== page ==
The other issue is that Cleveland doesn’t have anything to play for and hasn’t for a while. So we don’t know how hard they’re trying to win games. Not that they’re trying to deliberately lose games but they’re likely resting players more often, experimenting with players in different roles, not rushing players back from injury, etc.

For Cleveland there’s no difference between winning 80 or 85 or 90 games.

5 years ago
Reply to  jcc

Exactly this. Whatever system you come up with will never be completely “fair” to everybody involved every single year. Every once in a while a team right around .500 will sneak in, or have a ton of travel, or encounter especially bad late October weather in a northern city without a dome. Any problem you “fix” will create a new one down the road.

I’m not saying you should not try to reward the best teams with the easiest path, you just need to understand that whatever “best” system you come up with won’t always do that no matter how hard you try.

5 years ago
Reply to  MikeS

System does not need to be “completely” fair. However, reseeding does reward the teams with the better regular season record, right? It thereby reemphasizes the significance of the 162 game regular season. Put another way, while winning the Division race also should be considered important, romanticizing that while downplaying the overall record actually places less weight on true excellence relative to the rest of the League. Of course, I also think MLB should do away with the unbalanced schedule…but that’s another fight.

5 years ago
Reply to  jcc

Exactly. MLB playoffs were most fair to begin with but in search of more revenue, we kept adding team, games to already long season, expanding playoffs. Season is already long enough. Just go back to each team facing other league teams equally and at the end top team gets awarded said league pennant. have the long season mean something.

5 years ago

The solution to this is so, so easy: get rid of divisions and just have two leagues. Best 5 teams in each league make the postseason. Top 3 avoid the Wild Card game, which is played by #4 and #5. That way you’re always assured of fair seeding. You have the same race for the top seed that you do now and that top seed would have more of an advantage than currently because they’d be ensured of playing the actual 4th or 5th best team. You’d also have a race for the 3rd seed, to avoid the Wild Card round, so you’re really not losing anything except the right to sell those pointless “Division Champs” t-shirts at the end of the year. It would also allow for a balanced schedule, which MLB desperately needs.

David Ducksworth
5 years ago
Reply to  LoafyTrophy

Welcome to your new Coastal Baseball League, then.

The concept of divisions is twofold. The first is for the fans, to promote local rivalries and competition. The second is for the teams and the league as a whole, to make baseball in more medium-sized markets competitively feasible.

The AL Central is what is getting hit here, but it’s the best example. By revenue (from Forbes), the top team in the division is the Cleveland Indians, with the 15th-highest income in the Majors. The Tigers are 16th, the White Sox and Twins 20th and 21st, and the Royals 26th.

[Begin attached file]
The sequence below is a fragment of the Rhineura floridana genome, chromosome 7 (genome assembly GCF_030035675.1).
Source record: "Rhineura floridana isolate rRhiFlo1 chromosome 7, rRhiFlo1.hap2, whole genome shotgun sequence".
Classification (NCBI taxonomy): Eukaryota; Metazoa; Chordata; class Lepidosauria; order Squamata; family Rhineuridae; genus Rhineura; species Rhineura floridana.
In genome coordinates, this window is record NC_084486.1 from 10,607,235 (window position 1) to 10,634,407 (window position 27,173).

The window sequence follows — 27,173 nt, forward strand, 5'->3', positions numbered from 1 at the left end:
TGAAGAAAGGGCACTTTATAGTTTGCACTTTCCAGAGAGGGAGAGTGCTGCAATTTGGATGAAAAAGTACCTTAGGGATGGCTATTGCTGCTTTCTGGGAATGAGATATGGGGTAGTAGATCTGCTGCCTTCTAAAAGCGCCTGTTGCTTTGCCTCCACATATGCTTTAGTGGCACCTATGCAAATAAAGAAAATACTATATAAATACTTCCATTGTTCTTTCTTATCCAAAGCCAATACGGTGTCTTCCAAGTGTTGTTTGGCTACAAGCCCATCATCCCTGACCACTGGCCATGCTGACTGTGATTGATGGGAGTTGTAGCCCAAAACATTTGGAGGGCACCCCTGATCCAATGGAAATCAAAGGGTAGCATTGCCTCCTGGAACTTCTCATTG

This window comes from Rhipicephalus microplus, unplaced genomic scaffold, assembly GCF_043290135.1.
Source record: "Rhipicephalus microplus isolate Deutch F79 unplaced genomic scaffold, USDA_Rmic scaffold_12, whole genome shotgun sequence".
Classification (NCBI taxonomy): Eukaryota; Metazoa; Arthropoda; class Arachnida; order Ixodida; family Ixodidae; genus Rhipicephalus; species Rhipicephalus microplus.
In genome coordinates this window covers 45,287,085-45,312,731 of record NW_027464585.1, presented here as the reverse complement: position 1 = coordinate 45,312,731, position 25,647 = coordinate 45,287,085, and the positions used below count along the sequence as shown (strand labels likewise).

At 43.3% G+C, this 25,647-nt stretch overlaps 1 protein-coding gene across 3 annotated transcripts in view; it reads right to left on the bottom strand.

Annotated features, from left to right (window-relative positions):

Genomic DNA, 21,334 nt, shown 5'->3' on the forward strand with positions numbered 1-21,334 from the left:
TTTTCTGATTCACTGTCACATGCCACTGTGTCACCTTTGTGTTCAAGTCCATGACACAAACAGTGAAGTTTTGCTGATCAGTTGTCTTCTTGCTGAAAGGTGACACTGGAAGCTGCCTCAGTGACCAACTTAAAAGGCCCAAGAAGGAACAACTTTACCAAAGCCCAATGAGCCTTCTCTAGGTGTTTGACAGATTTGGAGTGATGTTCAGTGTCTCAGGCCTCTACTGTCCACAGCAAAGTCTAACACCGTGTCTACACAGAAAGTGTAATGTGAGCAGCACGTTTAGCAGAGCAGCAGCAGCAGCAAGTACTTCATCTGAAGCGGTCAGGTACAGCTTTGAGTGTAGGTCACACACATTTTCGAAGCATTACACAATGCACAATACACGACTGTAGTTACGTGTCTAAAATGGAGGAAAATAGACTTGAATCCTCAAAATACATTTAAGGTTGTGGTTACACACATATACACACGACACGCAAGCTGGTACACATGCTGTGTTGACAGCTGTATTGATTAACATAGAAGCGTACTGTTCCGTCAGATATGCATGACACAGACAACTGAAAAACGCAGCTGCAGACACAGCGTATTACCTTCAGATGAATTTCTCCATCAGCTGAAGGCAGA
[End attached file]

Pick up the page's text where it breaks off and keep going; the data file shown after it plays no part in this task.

The 4th-highest earning team in the AL West, the Mariners, makes more than the top earner in the AL Central. The Yankees and Red Sox in the AL East alone make nearly as much as the top four AL Central teams combined.

By actually having an AL Central, a Midwestern team actually gets a fairer shot at making it into the playoffs proper. Setting aside the actual legitimate and exciting rivalries within divisions, well beyond your “t-shirt” example, having West, Central, and East, each competing amongst each other to send their best to the playoffs, with the dual Wild Card format making sure that the best teams make their way in as well, and keeps baseball in a much healthier position as a sport that can truly be both national in its spread and regional in its rivalries and competition in a way that a divisionless muddle can’t match.

5 years ago

Focusing on the division called the American League Central misses the point. I don’t think you can make a reasonable case that the Rangers or even the Blue Jays are more “coastal” than any team in the Central. (And, while Houston is technically on a coast, it’s also pretty firmly in the longitudinal middle of the continent and is not a city I think of when I hear the word “coastal.”)

Yes, four of the six highest-revenue teams in the sport, per Forbes, are “coastal” (if you count the Astros it’s five of six)–but so are four of the six LOWEST-revenue teams. And as we know, revenue may correlate with team quality, but it doesn’t define it–the Rays are 28th in revenue, and the A’s are dead-last.

Also, it doesn’t help your argument that of the teams with the five best records in the National League right now, only one of them (the Braves) represents a city that’s even arguably coastal.

5 years ago

The problem with that central division argument is that you’re freely stating you’re sacrificing Tampa and Baltimore to help the midwest teams on the basis of geography.

5 years ago

Nice piece. FYI, another reason not to adopt 3-game Wild Card series: it really doesn’t improve the likelihood the better team wins. The affect of two extra games is largely offset by reducing stronger team’s home field edge to 67% of games rather than the current 100%. Assume a 55% favorite who is 59% at home and 51% on the road. Probability of winning 1-game format is .590, and probability of winning 3-game series is .595. Clearly not worth the trouble.

5 years ago